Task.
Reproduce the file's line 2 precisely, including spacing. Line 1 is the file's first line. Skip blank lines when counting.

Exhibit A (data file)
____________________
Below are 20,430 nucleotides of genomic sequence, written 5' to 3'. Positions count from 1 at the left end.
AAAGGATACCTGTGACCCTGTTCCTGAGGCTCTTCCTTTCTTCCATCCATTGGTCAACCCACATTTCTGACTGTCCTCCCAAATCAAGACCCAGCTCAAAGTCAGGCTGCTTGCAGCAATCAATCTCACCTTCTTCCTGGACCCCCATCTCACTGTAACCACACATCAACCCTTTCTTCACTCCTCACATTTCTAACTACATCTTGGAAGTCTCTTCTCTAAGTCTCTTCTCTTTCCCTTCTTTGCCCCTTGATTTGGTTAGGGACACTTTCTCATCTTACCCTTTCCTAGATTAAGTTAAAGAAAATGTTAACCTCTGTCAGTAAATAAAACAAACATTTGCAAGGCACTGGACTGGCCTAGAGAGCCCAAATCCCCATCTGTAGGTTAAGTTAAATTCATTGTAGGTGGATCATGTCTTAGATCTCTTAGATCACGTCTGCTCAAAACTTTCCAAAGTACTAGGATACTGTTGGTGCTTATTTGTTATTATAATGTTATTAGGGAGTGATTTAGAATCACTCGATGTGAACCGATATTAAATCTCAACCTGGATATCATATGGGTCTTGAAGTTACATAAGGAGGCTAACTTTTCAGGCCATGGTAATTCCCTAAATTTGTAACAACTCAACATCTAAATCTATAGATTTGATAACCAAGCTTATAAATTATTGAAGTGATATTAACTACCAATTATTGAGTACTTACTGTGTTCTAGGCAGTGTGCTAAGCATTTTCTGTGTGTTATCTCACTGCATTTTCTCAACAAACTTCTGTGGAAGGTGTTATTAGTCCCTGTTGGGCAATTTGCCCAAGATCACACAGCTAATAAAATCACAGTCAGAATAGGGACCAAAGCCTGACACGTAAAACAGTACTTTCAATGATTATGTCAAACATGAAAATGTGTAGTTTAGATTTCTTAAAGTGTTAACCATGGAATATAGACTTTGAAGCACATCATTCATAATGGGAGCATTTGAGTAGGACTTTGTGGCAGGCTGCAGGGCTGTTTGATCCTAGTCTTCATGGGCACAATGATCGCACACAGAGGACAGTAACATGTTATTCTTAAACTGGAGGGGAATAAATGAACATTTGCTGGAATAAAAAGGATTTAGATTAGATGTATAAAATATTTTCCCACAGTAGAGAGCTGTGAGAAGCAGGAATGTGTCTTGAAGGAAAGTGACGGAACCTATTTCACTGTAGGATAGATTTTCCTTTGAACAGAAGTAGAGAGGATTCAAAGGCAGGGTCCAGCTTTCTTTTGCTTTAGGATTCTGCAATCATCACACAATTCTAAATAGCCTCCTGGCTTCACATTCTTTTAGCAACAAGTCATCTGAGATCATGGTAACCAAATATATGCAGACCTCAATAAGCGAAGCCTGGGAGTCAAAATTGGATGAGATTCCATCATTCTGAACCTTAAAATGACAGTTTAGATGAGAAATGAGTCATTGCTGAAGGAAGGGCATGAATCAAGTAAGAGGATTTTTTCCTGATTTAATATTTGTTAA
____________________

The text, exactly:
AAAGGATACCTGTGACCCTGTTCCTGAGGCTCTTCCTTTCTTCCATCCATTGGTCAACCCACATTTCTGACTGTCCTCCCAAATCAAGACCCAGCTCAAAGTCAGGCTGCTTGCAGCAATCAATCTCACCTTCTTCCTGGACCCCCATCTCACTGTAACCACACATCAACCCTTTCTTCACTCCTCACATTTCTAACTACATCTTGGAAGTCTCTTCTCTAAGTCTCTTCTCTTTCCCTTCTTTGCCCCTTGATTTGGTTAGGGACACTTTCTCATCTTACCCTTTCCTAGATTAAGTTAAAGAAAATGTTAACCTCTGTCAGTAAATAAAACAAACATTTGCAAGGCACTGGACTGGCCTAGAGAGCCCAAATCCCCATCTGTAGGTTAAGTTAAATTCATTGTAGGTGGATCATGTCTTAGATCTCTTAGATCACGTCTGCTCAAAACTTTCCAAAGTACTAGGATACTGTTGGTGCTTATTTGTTATTATAATGTTATTAGGGAGTGATTTAGAATCACTCGATGTGAACCGATATTAAATCTCAACCTGGATATCATATGGGTCTTGAAGTTACATAAGGAGGCTAACTTTTCAGGCCATGGTAATTCCCTAAATTTGTAACAACTCAACATCTAAATCTATAGATTTGATAACCAAGCTTATAAATTATTGAAGTGATATTAACTACCAATTATTGAGTACTTACTGTGTTCTAGGCAGTGTGCTAAGCATTTTCTGTGTGTTATCTCACTGCATTTTCTCAACAAACTTCTGTGGAAGGTGTTATTAGTCCCTGTTGGGCAATTTGCCCAAGATCACACAGCTAATAAAATCACAGTCAGAATAGGGACCAAAGCCTGACACGTAAAACAGTACTTTCAATGATTATGTCAAACATGAAAATGTGTAGTTTAGATTTCTTAAAGTGTTAACCATGGAATATAGACTTTGAAGCACATCATTCATAATGGGAGCATTTGAGTAGGACTTTGTGGCAGGCTGCAGGGCTGTTTGATCCTAGTCTTCATGGGCACAATGATCGCACACAGAGGACAGTAACATGTTATTCTTAAACTGGAGGGGAATAAATGAACATTTGCTGGAATAAAAAGGATTTAGATTAGATGTATAAAATATTTTCCCACAGTAGAGAGCTGTGAGAAGCAGGAATGTGTCTTGAAGGAAAGTGACGGAACCTATTTCACTGTAGGATAGATTTTCCTTTGAACAGAAGTAGAGAGGATTCAAAGGCAGGGTCCAGCTTTCTTTTGCTTTAGGATTCTGCAATCATCACACAATTCTAAATAGCCTCCTGGCTTCACATTCTTTTAGCAACAAGTCATCTGAGATCATGGTAACCAAATATATGCAGACCTCAATAAGCGAAGCCTGGGAGTCAAAATTGGATGAGATTCCATCATTCTGAACCTTAAAATGACAGTTTAGATGAGAAATGAGTCATTGCTGAAGGAAGGGCATGAATCAAGTAAGAGGATTTTTTCCTGATTTAATATTTGTTAA